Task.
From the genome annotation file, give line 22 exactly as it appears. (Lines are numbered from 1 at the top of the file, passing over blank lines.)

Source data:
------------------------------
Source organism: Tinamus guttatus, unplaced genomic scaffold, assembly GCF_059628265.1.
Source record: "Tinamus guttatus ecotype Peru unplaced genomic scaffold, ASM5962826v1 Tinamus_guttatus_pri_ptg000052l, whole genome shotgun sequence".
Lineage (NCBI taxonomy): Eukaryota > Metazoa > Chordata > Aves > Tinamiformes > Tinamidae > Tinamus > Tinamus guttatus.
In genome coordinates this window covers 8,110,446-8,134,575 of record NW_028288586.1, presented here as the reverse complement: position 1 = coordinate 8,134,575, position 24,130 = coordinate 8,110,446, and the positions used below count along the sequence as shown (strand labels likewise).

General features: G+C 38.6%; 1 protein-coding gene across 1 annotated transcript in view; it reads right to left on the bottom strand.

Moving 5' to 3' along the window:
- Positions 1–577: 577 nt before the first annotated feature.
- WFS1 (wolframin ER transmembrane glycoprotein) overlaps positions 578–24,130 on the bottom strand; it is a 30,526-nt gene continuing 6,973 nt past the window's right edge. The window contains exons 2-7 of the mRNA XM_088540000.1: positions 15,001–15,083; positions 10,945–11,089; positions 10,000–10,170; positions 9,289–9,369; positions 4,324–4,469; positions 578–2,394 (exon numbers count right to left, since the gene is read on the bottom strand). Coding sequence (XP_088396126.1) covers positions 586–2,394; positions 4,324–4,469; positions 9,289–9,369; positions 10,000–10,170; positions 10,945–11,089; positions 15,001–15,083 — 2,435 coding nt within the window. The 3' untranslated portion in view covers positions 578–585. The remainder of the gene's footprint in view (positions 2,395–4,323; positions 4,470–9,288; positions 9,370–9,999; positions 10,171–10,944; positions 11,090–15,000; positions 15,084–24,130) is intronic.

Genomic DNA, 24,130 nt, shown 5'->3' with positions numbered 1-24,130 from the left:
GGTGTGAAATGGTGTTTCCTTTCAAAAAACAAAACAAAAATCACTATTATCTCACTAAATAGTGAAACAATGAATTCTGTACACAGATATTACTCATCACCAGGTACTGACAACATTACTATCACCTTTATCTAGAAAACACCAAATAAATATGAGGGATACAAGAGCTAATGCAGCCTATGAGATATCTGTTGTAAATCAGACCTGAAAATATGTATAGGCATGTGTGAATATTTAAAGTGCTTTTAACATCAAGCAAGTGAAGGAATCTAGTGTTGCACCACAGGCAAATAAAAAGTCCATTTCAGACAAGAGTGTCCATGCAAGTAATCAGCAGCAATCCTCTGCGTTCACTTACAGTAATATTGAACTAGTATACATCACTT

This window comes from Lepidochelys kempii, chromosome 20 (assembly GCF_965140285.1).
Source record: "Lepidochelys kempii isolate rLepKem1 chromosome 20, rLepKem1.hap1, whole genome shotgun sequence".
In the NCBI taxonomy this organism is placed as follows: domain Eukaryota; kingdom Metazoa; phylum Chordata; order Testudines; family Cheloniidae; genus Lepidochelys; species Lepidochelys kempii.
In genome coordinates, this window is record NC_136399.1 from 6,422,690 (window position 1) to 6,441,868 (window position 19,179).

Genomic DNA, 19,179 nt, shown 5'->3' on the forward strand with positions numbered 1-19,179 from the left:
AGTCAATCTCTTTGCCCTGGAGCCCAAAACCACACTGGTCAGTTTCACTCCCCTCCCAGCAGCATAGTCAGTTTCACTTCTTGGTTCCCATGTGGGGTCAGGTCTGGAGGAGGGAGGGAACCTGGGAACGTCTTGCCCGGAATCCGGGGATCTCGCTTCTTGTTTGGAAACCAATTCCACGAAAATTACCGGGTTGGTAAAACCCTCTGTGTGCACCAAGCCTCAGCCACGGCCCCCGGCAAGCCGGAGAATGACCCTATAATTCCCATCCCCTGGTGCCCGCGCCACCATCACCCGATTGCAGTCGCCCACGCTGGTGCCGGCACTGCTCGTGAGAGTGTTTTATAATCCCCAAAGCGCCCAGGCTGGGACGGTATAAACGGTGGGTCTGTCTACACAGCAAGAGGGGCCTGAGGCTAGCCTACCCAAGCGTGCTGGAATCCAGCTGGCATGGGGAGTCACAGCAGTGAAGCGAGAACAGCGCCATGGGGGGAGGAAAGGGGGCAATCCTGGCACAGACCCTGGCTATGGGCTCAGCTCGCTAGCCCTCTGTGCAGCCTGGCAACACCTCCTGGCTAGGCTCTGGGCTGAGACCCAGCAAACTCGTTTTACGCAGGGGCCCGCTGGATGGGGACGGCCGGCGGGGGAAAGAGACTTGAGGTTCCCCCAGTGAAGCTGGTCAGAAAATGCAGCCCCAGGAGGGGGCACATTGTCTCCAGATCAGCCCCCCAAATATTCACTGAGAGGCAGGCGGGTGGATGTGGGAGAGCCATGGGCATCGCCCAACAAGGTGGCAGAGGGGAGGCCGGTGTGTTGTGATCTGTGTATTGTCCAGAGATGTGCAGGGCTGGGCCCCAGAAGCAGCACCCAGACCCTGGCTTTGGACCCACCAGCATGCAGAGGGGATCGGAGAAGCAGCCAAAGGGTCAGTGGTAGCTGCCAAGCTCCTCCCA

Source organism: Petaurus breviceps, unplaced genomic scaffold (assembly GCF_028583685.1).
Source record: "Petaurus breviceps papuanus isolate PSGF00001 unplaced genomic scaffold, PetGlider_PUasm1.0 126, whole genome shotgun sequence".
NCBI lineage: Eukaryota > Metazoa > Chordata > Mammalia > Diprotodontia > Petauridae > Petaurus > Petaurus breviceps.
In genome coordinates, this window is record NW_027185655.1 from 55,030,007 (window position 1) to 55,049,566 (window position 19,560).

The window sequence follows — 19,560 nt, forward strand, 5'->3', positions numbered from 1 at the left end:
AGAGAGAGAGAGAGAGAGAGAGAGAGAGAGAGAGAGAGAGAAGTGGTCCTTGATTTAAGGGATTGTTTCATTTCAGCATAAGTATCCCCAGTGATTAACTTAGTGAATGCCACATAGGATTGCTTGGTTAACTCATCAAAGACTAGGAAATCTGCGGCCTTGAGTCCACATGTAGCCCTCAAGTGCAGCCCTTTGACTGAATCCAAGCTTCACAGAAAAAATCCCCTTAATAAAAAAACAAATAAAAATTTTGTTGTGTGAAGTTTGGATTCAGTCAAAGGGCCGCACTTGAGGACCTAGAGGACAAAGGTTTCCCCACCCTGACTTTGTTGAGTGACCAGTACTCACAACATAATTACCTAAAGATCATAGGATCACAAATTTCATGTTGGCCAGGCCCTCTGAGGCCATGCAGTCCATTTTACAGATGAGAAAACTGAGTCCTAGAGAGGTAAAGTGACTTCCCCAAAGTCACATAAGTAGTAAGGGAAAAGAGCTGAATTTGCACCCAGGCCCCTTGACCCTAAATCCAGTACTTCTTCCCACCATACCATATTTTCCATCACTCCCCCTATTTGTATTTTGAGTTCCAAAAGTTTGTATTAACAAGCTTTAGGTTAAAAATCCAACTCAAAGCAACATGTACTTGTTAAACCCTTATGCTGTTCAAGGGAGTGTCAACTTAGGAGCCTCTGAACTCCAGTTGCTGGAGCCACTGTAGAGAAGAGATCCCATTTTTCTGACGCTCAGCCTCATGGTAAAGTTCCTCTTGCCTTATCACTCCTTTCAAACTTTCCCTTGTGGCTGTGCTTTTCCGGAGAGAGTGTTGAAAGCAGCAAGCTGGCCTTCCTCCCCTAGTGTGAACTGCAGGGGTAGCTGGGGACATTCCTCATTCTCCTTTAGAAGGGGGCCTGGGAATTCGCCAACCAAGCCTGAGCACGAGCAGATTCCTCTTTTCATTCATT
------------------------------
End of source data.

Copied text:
AGAGAGAGAGAGAGAGAGAGAGAGAGAGAGAGAGAGAGAGAAGTGGTCCTTGATTTAAGGGATTGTTTCATTTCAGCATAAGTATCCCCAGTGATTAACTTAGTGAATGCCACATAGGATTGCTTGGTTAACTCATCAAAGACTAGGAAATCTGCGGCCTTGAGTCCACATGTAGCCCTCAAGTGCAGCCCTTTGACTGAATCCAAGCTTCACAGAAAAAATCCCCTTAATAAAAAAACAAATAAAAATTTTGTTGTGTGAAGTTTGGATTCAGTCAAAGGGCCGCACTTGAGGACCTAGAGGACAAAGGTTTCCCCACCCTGACTTTGTTGAGTGACCAGTACTCACAACATAATTACCTAAAGATCATAGGATCACAAATTTCATGTTGGCCAGGCCCTCTGAGGCCATGCAGTCCATTTTACAGATGAGAAAACTGAGTCCTAGAGAGGTAAAGTGACTTCCCCAAAGTCACATAAGTAGTAAGGGAAAAGAGCTGAATTTGCACCCAGGCCCCTTGACCCTAAATCCAGTACTTCTTCCCACCATACCATATTTTCCATCACTCCCCCTATTTGTATTTTGAGTTCCAAAAGTTTGTATTAACAAGCTTTAGGTTAAAAATCCAACTCAAAGCAACATGTACTTGTTAAACCCTTATGCTGTTCAAGGGAGTGTCAACTTAGGAGCCTCTGAACTCCAGTTGCTGGAGCCACTGTAGAGAAGAGATCCCATTTTTCTGACGCTCAGCCTCATGGTAAAGTTCCTCTTGCCTTATCACTCCTTTCAAACTTTCCCTTGTGGCTGTGCTTTTCCGGAGAGAGTGTTGAAAGCAGCAAGCTGGCCTTCCTCCCCTAGTGTGAACTGCAGGGGTAGCTGGGGACATTCCTCATTCTCCTTTAGAAGGGGGCCTGGGAATTCGCCAACCAAGCCTGAGCACGAGCAGATTCCTCTTTTCATTCATT